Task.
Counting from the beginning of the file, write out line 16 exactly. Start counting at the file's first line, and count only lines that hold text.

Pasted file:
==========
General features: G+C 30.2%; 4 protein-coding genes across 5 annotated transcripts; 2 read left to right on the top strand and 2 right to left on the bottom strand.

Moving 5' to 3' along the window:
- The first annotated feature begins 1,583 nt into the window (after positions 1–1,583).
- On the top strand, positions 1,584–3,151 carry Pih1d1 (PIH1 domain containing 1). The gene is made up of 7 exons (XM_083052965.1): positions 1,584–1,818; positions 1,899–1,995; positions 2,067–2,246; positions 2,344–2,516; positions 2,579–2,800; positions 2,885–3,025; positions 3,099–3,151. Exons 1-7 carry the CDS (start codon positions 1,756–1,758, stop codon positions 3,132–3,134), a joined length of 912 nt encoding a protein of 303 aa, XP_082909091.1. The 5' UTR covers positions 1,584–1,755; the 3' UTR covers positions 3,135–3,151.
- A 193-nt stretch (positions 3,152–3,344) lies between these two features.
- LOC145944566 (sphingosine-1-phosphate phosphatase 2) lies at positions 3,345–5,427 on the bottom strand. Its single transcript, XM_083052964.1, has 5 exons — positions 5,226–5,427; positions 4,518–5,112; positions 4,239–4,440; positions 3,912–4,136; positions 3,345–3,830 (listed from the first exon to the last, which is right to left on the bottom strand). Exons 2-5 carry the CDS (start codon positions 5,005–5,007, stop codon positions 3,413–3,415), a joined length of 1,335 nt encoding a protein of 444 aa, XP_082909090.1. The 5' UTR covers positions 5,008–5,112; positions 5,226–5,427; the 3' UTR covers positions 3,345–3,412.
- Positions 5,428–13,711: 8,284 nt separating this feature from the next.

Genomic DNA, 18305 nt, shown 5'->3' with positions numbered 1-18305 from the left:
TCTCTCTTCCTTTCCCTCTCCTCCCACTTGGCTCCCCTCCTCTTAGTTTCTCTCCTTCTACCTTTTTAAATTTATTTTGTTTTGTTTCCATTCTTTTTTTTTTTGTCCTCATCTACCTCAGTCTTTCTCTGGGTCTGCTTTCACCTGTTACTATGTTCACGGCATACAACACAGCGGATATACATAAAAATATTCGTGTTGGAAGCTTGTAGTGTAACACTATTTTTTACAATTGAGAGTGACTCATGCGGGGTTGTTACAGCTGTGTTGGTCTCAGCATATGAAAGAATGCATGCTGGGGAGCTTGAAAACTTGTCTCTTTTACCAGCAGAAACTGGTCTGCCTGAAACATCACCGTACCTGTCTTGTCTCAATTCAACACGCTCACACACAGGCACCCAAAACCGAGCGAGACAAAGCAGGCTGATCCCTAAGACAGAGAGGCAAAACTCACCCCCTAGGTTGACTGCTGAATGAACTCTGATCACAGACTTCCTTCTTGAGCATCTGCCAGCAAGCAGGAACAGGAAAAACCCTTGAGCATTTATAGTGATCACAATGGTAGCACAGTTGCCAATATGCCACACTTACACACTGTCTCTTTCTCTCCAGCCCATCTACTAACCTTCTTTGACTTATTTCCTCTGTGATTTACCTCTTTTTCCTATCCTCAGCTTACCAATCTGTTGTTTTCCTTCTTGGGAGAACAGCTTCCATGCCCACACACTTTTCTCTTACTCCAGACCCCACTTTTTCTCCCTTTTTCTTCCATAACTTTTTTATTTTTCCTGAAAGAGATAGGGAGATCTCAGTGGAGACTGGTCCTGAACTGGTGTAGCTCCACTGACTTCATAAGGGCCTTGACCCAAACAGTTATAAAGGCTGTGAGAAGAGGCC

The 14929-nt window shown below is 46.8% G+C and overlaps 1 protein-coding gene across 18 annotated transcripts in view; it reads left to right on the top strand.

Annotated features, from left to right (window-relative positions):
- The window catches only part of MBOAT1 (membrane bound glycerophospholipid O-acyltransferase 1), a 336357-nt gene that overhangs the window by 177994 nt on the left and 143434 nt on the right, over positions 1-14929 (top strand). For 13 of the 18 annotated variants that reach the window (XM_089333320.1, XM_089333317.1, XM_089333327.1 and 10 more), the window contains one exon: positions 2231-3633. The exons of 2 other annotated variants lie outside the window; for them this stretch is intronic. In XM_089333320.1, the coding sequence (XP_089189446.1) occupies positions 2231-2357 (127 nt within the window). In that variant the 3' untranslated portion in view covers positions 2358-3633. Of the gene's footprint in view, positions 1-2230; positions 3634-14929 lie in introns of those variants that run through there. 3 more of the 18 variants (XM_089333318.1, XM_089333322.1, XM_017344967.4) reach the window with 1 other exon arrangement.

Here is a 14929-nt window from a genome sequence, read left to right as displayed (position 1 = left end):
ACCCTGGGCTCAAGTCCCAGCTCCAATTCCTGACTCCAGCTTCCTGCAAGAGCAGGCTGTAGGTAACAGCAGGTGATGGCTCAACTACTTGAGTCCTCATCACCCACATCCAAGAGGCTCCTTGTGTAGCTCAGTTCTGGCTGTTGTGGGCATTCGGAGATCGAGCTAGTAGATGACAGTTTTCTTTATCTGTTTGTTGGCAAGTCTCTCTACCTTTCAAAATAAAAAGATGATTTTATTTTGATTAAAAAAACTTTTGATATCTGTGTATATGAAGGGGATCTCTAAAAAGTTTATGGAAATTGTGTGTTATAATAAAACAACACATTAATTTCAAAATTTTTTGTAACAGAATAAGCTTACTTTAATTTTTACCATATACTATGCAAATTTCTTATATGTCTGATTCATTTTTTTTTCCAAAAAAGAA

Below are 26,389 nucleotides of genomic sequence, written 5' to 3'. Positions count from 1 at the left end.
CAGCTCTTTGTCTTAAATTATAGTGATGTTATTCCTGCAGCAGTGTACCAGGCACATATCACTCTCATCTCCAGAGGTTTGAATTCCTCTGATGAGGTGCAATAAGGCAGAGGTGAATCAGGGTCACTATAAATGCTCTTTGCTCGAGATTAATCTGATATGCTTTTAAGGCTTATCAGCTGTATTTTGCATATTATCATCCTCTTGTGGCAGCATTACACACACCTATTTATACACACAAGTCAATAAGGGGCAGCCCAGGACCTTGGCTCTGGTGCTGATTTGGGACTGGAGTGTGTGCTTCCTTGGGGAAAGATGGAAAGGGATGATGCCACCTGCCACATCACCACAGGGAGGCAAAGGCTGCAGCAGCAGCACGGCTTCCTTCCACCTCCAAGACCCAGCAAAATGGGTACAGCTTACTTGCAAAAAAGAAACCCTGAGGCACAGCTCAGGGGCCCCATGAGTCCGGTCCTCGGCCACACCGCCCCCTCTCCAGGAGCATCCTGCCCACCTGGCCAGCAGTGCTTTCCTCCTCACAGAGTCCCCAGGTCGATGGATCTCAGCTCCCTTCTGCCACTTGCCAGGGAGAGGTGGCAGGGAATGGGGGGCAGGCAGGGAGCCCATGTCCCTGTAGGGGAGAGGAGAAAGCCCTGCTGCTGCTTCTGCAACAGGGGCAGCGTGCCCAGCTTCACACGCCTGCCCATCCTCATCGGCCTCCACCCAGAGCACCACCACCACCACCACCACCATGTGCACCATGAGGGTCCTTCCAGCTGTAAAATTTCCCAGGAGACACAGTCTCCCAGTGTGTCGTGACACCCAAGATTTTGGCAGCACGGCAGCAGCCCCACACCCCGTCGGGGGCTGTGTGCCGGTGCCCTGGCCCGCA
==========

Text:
CAGCTCTTTGTCTTAAATTATAGTGATGTTATTCCTGCAGCAGTGTACCAGGCACATATCACTCTCATCTCCAGAGGTTTGAATTCCTCTGATGAGGTGCAATAAGGCAGAGGTGAATCAGGGTCACTATAAATGCTCTTTGCTCGAGATTAATCTGATATGCTTTTAAGGCTTATCAGCTGTATTTTGCATATTATCATCCTCTTGTGGCAGCATTACACACACCTATTTATACACACAAGTCAATAAGGGGCAGCCCAGGACCTTGGCTCTGGTGCTGATTTGGGACTGGAGTGTGTGCTTCCTTGGGGAAAGATGGAAAGGGATGATGCCACCTGCCACATCACCACAGGGAGGCAAAGGCTGCAGCAGCAGCACGGCTTCCTTCCACCTCCAAGACCCAGCAAAATGGGTACAGCTTACTTGCAAAAAAGAAACCCTGAGGCACAGCTCAGGGGCCCCATGAGTCCGGTCCTCGGCCACACCGCCCCCTCTCCAGGAGCATCCTGCCCACCTGGCCAGCAGTGCTTTCCTCCTCACAGAGTCCCCAGGTCGATGGATCTCAGCTCCCTTCTGCCACTTGCCAGGGAGAGGTGGCAGGGAATGGGGGGCAGGCAGGGAGCCCATGTCCCTGTAGGGGAGAGGAGAAAGCCCTGCTGCTGCTTCTGCAACAGGGGCAGCGTGCCCAGCTTCACACGCCTGCCCATCCTCATCGGCCTCCACCCAGAGCACCACCACCACCACCACCACCATGTGCACCATGAGGGTCCTTCCAGCTGTAAAATTTCCCAGGAGACACAGTCTCCCAGTGTGTCGTGACACCCAAGATTTTGGCAGCACGGCAGCAGCCCCACACCCCGTCGGGGGCTGTGTGCCGGTGCCCTGGCCCGCA